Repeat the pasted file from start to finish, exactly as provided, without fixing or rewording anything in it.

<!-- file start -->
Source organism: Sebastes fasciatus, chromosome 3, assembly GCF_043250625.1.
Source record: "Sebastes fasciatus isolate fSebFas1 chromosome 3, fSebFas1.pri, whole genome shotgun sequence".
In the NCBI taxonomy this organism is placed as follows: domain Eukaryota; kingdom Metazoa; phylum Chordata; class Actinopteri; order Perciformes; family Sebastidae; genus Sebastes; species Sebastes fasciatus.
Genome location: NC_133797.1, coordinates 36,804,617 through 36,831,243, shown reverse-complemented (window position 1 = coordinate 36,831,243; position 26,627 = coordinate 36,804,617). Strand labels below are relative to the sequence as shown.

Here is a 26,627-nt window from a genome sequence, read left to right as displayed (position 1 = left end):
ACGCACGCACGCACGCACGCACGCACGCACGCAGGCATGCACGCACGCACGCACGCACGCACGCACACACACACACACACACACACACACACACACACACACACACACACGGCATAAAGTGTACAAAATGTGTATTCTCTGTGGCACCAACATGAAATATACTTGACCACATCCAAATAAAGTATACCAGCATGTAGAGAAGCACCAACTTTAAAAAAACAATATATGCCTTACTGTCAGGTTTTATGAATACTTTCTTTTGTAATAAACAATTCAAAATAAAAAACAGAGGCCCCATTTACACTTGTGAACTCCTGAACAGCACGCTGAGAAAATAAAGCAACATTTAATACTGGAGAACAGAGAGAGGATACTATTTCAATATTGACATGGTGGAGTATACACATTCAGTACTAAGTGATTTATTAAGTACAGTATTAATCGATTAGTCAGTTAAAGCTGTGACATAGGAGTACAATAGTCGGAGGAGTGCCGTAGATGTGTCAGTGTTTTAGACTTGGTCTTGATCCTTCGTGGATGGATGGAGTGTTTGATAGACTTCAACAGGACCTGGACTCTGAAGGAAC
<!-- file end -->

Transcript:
Source organism: Sebastes fasciatus, chromosome 3, assembly GCF_043250625.1.
Source record: "Sebastes fasciatus isolate fSebFas1 chromosome 3, fSebFas1.pri, whole genome shotgun sequence".
In the NCBI taxonomy this organism is placed as follows: domain Eukaryota; kingdom Metazoa; phylum Chordata; class Actinopteri; order Perciformes; family Sebastidae; genus Sebastes; species Sebastes fasciatus.
Genome location: NC_133797.1, coordinates 36,804,617 through 36,831,243, shown reverse-complemented (window position 1 = coordinate 36,831,243; position 26,627 = coordinate 36,804,617). Strand labels below are relative to the sequence as shown.

Here is a 26,627-nt window from a genome sequence, read left to right as displayed (position 1 = left end):
ACGCACGCACGCACGCACGCACGCACGCACGCAGGCATGCACGCACGCACGCACGCACGCACGCACACACACACACACACACACACACACACACACACACACACACACACGGCATAAAGTGTACAAAATGTGTATTCTCTGTGGCACCAACATGAAATATACTTGACCACATCCAAATAAAGTATACCAGCATGTAGAGAAGCACCAACTTTAAAAAAACAATATATGCCTTACTGTCAGGTTTTATGAATACTTTCTTTTGTAATAAACAATTCAAAATAAAAAACAGAGGCCCCATTTACACTTGTGAACTCCTGAACAGCACGCTGAGAAAATAAAGCAACATTTAATACTGGAGAACAGAGAGAGGATACTATTTCAATATTGACATGGTGGAGTATACACATTCAGTACTAAGTGATTTATTAAGTACAGTATTAATCGATTAGTCAGTTAAAGCTGTGACATAGGAGTACAATAGTCGGAGGAGTGCCGTAGATGTGTCAGTGTTTTAGACTTGGTCTTGATCCTTCGTGGATGGATGGAGTGTTTGATAGACTTCAACAGGACCTGGACTCTGAAGGAAC